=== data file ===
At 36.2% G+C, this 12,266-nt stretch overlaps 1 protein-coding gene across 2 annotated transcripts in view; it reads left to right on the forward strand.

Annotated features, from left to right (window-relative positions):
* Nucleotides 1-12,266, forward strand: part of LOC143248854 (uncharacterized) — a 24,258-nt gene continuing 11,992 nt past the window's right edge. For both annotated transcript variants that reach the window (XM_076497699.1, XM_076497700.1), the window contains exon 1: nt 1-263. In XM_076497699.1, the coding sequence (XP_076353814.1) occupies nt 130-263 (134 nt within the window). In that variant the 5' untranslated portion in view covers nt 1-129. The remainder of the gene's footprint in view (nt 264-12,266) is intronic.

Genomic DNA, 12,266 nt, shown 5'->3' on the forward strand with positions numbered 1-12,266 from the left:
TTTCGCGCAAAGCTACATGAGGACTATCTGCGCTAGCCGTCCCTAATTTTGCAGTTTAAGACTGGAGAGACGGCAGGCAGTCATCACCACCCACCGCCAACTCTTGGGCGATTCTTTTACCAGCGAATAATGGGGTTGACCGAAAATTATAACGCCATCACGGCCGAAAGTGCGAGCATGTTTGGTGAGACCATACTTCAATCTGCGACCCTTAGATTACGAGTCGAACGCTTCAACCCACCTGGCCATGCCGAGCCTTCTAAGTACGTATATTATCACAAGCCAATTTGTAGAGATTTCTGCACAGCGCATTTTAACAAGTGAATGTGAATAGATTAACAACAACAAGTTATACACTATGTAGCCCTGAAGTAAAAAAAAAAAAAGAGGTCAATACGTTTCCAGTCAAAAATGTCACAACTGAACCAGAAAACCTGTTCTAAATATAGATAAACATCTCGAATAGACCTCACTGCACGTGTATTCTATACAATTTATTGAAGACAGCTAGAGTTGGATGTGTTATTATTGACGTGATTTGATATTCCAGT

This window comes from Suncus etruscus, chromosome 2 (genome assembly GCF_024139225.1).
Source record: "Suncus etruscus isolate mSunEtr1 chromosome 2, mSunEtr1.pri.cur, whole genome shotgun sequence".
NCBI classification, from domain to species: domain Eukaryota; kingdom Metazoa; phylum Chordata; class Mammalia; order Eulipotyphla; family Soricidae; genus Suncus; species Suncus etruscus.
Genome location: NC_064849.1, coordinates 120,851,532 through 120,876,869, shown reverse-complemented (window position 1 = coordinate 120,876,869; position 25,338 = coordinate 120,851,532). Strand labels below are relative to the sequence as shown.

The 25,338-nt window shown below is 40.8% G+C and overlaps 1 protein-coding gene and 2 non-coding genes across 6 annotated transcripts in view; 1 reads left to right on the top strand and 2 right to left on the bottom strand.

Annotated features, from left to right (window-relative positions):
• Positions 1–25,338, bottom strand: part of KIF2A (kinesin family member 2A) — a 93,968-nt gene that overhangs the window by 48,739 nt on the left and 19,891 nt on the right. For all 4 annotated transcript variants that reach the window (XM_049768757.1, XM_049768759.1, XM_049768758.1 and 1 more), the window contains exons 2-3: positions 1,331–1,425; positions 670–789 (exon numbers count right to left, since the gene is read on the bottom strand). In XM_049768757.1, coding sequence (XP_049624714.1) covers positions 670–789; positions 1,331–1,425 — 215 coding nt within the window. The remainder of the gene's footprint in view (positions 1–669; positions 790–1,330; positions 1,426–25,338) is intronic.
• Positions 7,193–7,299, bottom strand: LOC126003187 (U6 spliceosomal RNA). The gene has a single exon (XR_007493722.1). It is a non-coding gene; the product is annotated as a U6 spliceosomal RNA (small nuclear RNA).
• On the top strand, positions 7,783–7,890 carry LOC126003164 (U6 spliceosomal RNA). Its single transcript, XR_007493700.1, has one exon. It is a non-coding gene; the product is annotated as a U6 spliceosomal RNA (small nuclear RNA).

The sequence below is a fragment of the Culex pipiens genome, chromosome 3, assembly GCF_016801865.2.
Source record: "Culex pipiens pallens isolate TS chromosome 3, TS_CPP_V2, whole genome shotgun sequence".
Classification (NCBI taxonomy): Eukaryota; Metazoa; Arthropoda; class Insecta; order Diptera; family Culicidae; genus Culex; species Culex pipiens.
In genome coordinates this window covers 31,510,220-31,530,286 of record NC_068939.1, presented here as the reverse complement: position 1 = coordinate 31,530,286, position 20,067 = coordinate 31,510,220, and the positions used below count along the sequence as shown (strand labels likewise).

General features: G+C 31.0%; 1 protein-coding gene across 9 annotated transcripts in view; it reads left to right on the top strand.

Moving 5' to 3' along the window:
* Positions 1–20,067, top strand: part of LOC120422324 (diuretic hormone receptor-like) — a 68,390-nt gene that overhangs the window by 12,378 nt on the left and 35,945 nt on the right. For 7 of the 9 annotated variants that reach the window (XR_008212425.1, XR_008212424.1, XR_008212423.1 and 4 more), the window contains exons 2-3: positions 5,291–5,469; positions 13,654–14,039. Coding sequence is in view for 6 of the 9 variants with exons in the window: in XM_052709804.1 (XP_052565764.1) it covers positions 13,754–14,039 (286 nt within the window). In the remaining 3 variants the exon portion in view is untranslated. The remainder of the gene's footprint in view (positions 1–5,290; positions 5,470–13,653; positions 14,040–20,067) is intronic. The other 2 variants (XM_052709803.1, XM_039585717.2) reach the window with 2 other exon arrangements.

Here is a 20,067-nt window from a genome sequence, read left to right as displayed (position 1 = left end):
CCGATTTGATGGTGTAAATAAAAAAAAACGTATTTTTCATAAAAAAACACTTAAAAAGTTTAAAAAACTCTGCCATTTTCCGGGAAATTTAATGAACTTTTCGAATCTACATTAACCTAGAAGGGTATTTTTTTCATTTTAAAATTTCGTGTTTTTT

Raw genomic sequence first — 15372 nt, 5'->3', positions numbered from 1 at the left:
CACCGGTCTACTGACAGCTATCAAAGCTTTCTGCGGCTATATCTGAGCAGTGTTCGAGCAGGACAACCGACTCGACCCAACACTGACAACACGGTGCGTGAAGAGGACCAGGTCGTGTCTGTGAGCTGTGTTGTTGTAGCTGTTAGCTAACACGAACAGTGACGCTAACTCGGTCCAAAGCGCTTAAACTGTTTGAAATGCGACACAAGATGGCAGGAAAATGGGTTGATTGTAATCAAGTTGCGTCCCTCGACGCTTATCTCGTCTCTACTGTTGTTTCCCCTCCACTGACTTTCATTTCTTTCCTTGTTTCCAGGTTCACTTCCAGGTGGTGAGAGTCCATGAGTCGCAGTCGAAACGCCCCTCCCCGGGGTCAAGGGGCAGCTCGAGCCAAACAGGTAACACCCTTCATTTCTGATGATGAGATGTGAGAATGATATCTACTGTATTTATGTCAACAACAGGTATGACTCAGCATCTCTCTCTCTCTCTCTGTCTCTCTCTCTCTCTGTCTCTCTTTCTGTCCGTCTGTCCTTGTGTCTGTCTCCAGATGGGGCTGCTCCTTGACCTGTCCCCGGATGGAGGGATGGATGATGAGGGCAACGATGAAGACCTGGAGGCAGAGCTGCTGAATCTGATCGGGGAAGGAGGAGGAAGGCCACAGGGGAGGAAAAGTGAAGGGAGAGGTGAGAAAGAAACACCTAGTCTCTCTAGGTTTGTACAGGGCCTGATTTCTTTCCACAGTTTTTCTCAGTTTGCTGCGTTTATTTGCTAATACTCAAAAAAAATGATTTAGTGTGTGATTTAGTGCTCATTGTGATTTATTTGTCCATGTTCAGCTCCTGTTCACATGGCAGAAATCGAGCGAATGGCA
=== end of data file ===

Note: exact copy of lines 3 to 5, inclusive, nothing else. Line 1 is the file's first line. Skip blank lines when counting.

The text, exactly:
* Nucleotides 1-12,266, forward strand: part of LOC143248854 (uncharacterized) — a 24,258-nt gene continuing 11,992 nt past the window's right edge. For both annotated transcript variants that reach the window (XM_076497699.1, XM_076497700.1), the window contains exon 1: nt 1-263. In XM_076497699.1, the coding sequence (XP_076353814.1) occupies nt 130-263 (134 nt within the window). In that variant the 5' untranslated portion in view covers nt 1-129. The remainder of the gene's footprint in view (nt 264-12,266) is intronic.

Genomic DNA, 12,266 nt, shown 5'->3' on the forward strand with positions numbered 1-12,266 from the left:
TTTCGCGCAAAGCTACATGAGGACTATCTGCGCTAGCCGTCCCTAATTTTGCAGTTTAAGACTGGAGAGACGGCAGGCAGTCATCACCACCCACCGCCAACTCTTGGGCGATTCTTTTACCAGCGAATAATGGGGTTGACCGAAAATTATAACGCCATCACGGCCGAAAGTGCGAGCATGTTTGGTGAGACCATACTTCAATCTGCGACCCTTAGATTACGAGTCGAACGCTTCAACCCACCTGGCCATGCCGAGCCTTCTAAGTACGTATATTATCACAAGCCAATTTGTAGAGATTTCTGCACAGCGCATTTTAACAAGTGAATGTGAATAGATTAACAACAACAAGTTATACACTATGTAGCCCTGAAGTAAAAAAAAAAAAAGAGGTCAATACGTTTCCAGTCAAAAATGTCACAACTGAACCAGAAAACCTGTTCTAAATATAGATAAACATCTCGAATAGACCTCACTGCACGTGTATTCTATACAATTTATTGAAGACAGCTAGAGTTGGATGTGTTATTATTGACGTGATTTGATATTCCAGT